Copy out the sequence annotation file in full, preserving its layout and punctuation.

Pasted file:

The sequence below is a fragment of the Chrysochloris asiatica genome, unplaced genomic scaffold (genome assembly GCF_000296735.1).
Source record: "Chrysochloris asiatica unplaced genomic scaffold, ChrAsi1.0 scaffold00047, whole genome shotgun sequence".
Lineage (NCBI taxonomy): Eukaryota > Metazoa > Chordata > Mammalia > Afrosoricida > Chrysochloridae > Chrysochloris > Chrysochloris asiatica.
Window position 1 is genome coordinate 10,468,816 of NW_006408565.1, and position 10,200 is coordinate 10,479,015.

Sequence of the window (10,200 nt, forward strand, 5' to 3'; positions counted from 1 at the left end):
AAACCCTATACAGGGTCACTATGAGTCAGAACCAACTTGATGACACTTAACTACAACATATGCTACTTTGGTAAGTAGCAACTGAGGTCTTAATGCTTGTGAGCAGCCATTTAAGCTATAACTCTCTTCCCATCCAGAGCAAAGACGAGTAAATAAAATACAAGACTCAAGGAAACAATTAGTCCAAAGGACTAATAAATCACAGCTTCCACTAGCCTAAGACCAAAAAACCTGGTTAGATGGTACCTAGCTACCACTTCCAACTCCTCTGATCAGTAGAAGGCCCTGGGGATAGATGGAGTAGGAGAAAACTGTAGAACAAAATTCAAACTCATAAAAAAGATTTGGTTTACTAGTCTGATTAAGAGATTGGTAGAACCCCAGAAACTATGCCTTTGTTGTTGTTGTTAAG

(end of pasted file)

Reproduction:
The sequence below is a fragment of the Chrysochloris asiatica genome, unplaced genomic scaffold (genome assembly GCF_000296735.1).
Source record: "Chrysochloris asiatica unplaced genomic scaffold, ChrAsi1.0 scaffold00047, whole genome shotgun sequence".
Lineage (NCBI taxonomy): Eukaryota > Metazoa > Chordata > Mammalia > Afrosoricida > Chrysochloridae > Chrysochloris > Chrysochloris asiatica.
Window position 1 is genome coordinate 10,468,816 of NW_006408565.1, and position 10,200 is coordinate 10,479,015.

Sequence of the window (10,200 nt, forward strand, 5' to 3'; positions counted from 1 at the left end):
AAACCCTATACAGGGTCACTATGAGTCAGAACCAACTTGATGACACTTAACTACAACATATGCTACTTTGGTAAGTAGCAACTGAGGTCTTAATGCTTGTGAGCAGCCATTTAAGCTATAACTCTCTTCCCATCCAGAGCAAAGACGAGTAAATAAAATACAAGACTCAAGGAAACAATTAGTCCAAAGGACTAATAAATCACAGCTTCCACTAGCCTAAGACCAAAAAACCTGGTTAGATGGTACCTAGCTACCACTTCCAACTCCTCTGATCAGTAGAAGGCCCTGGGGATAGATGGAGTAGGAGAAAACTGTAGAACAAAATTCAAACTCATAAAAAAGATTTGGTTTACTAGTCTGATTAAGAGATTGGTAGAACCCCAGAAACTATGCCTTTGTTGTTGTTGTTAAG